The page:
- The Washington Times - Friday, March 12, 2004


In hockey, you can beat a guy until he’s bleeding, swollen and in serious need of stitches. Your punishment? Two minutes in the penalty box. But if one of those punches causes a player to lose more than simply blood and teeth, the penalty gets harsher. Just ask Todd Bertuzzi, who was suspended for the rest of the season yesterday after one of his punches landed a little too hard.

Come on, Todd. You’ve been around the league long enough to know the rules. You should have injured Colorado’s Steve Moore just enough for him to miss a few games. A nice little concussion and maybe a few stitches.

Is violence in hockey OK? The NHL’s official policy is “sometimes.”

Philadelphia general manager Bob Clarke tried to explain this policy after his players racked up 213 of the 419 penalty minutes in last week’s game turned massive brawl between the Flyers and Ottawa Senators.

“I understand Rob Ray fighting Donald Brashear. That’s OK. Even Mark Recchi and Patrick Sharp, they can fight. But don’t go after guys who don’t know how to defend themselves,” Clarke said.

Thanks, that clears it up. Anyone can beat up the tough guys. Hey, that’s what they’re there for. Just as long as it’s not Steve Moore, who doesn’t know how to fight, aside from that one incident a few weeks ago when he delivered a nasty hit to Markus Naslund.

But Moore followed the “rules.” Naslund missed only three games with a concussion, so no harm done.

All 20 players involved in the Senators-Flyers melee March5 followed the rules, too. They beat each other senseless and set an NHL record for penalty minutes. It took officials 90 minutes to figure out all the penalties and who knows how long to clean up the blood.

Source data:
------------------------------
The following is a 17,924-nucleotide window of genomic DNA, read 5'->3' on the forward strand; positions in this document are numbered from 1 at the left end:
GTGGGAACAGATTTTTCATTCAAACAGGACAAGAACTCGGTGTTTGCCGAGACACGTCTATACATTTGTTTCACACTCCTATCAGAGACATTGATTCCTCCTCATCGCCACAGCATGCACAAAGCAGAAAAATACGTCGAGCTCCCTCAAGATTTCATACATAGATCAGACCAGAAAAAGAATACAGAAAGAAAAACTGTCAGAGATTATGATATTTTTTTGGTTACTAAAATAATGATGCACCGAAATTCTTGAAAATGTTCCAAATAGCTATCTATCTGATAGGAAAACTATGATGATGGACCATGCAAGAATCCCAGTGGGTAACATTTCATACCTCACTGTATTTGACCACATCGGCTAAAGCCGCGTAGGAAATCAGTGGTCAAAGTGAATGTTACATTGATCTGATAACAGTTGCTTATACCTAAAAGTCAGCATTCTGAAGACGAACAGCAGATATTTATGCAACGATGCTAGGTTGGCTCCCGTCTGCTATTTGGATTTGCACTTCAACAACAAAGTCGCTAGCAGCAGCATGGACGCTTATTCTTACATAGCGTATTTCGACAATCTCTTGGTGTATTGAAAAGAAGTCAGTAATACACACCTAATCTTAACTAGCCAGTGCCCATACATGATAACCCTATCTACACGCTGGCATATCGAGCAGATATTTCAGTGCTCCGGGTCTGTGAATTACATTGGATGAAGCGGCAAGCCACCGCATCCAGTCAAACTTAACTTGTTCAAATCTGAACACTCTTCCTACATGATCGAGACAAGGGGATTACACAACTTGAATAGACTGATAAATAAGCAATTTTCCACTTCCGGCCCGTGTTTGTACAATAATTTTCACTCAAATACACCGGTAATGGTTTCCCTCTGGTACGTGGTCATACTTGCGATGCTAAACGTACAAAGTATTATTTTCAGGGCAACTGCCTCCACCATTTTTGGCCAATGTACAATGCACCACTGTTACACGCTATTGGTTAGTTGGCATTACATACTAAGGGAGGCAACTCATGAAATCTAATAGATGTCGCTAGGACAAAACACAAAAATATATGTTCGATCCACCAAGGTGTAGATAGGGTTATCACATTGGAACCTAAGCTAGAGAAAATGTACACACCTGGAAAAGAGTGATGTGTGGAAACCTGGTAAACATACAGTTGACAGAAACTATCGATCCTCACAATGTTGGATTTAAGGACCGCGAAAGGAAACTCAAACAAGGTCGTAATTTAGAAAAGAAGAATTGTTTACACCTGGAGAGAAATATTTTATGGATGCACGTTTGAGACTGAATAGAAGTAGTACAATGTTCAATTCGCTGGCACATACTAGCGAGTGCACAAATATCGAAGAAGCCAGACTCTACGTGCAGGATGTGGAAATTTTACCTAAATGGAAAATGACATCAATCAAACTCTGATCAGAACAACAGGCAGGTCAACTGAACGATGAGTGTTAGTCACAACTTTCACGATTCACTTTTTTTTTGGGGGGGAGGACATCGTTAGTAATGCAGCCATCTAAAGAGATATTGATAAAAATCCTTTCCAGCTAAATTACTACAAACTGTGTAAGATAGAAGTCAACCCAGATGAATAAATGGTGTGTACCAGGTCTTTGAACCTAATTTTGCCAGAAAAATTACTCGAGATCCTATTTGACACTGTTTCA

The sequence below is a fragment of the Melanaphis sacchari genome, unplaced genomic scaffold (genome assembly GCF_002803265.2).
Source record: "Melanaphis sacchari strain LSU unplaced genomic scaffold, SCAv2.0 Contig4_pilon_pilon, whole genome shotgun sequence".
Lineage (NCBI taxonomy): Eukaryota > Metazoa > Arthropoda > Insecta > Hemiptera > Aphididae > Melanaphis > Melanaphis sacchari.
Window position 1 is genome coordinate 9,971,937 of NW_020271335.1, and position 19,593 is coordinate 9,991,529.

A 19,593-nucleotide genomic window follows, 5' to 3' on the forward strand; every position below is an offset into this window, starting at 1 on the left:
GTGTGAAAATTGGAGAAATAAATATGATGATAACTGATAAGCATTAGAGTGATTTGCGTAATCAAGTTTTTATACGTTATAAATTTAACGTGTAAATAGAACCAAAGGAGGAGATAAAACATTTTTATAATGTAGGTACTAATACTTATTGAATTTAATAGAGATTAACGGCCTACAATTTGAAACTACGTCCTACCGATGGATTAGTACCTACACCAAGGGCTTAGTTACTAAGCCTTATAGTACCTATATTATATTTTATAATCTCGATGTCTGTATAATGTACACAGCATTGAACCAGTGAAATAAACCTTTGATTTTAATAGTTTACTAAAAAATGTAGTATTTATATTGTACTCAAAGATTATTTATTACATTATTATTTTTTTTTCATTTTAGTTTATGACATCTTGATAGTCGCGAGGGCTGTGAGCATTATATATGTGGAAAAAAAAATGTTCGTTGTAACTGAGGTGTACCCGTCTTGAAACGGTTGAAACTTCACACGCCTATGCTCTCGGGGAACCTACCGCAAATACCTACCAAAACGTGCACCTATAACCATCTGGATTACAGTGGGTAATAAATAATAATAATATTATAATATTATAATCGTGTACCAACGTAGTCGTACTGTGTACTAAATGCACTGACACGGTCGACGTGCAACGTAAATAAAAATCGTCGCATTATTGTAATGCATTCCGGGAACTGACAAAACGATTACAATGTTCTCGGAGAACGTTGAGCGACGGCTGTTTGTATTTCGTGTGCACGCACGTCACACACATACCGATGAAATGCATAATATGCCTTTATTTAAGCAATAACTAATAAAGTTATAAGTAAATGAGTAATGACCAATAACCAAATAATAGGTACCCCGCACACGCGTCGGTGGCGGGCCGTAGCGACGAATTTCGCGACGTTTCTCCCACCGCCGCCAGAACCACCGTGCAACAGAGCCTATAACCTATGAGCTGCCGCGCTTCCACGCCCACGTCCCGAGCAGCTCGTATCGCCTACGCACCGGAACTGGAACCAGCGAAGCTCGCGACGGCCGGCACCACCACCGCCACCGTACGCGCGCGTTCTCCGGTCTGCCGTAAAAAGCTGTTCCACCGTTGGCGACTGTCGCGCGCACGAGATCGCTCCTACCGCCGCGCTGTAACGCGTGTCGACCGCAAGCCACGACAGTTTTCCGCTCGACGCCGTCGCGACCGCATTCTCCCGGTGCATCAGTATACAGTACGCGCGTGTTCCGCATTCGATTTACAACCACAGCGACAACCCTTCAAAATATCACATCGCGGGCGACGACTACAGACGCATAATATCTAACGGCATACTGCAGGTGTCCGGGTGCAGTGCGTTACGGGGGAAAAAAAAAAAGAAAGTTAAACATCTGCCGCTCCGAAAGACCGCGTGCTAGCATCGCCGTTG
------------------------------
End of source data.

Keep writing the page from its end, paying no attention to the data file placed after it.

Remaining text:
Of course, all 20 of those players are back in action, and not one missed more than a game or two. Maybe the NHL would have liked to suspend those players for the rest of the season, but then they would have to eliminate almost two whole teams. And it’s playoff time, you know, and Ottawa is looking pretty good.

Bertuzzi should have delivered his sucker punch during that brawl. Then he would be getting ready for the playoffs, just like everyone else.

According to Donald Brashear, violence is just part of the game. Except for that one time when Marty McSorley hit him in the head with a stick. Other than that, violence is just part of the game.

“It’s ridiculous because [Bertuzzi] got him good and hurt him,” Brashear said. “But I probably would have done the same thing. I don’t know if I would have hurt him that bad. I might have done it a different way and let the guy know I was coming.”

Maybe that was Bertuzzi’s big mistake. If only he had sent Moore a little memo, he could have beaten him into a bloody pulp, then taken a breather in the penalty box.

“The general public likes that kind of stuff,” Brashear said. “They love physical stuff. They love fighting.”

Yeah, it’s great, it’s entertaining. (Except when you do it, McSorley. Then we’re throwing you out of the game.)

“You hit a guy with a stick, it’s different,” Brashear said.

That’s probably the best explanation Todd Bertuzzi will get for the fact that he’s not allowed to play for the rest of the year and maybe even longer. His punch was just “different.”

The problem with the NHL is that it really doesn’t consider the violence. It considers the injury, the reaction, the aftermath.

Bertuzzi’s actions are not being judged here. If Moore had landed differently, he would have gotten a bloody nose and Bertuzzi would have gotten — at most — a five-minute penalty and a game misconduct.

Instead, Bertuzzi has ruined his career. Or at least severely tarnished it. You just can’t throw that kind of punch and expect to be a part of the morally upstanding NHL.

“Steve, I just want to apologize for what happened out there,” Bertuzzi said Tuesday. “But I had no intention on hurting you. And I feel awful for what transpired.”

That’s too bad, Todd. You have to pay the consequences for breaking the rules, whatever they are.

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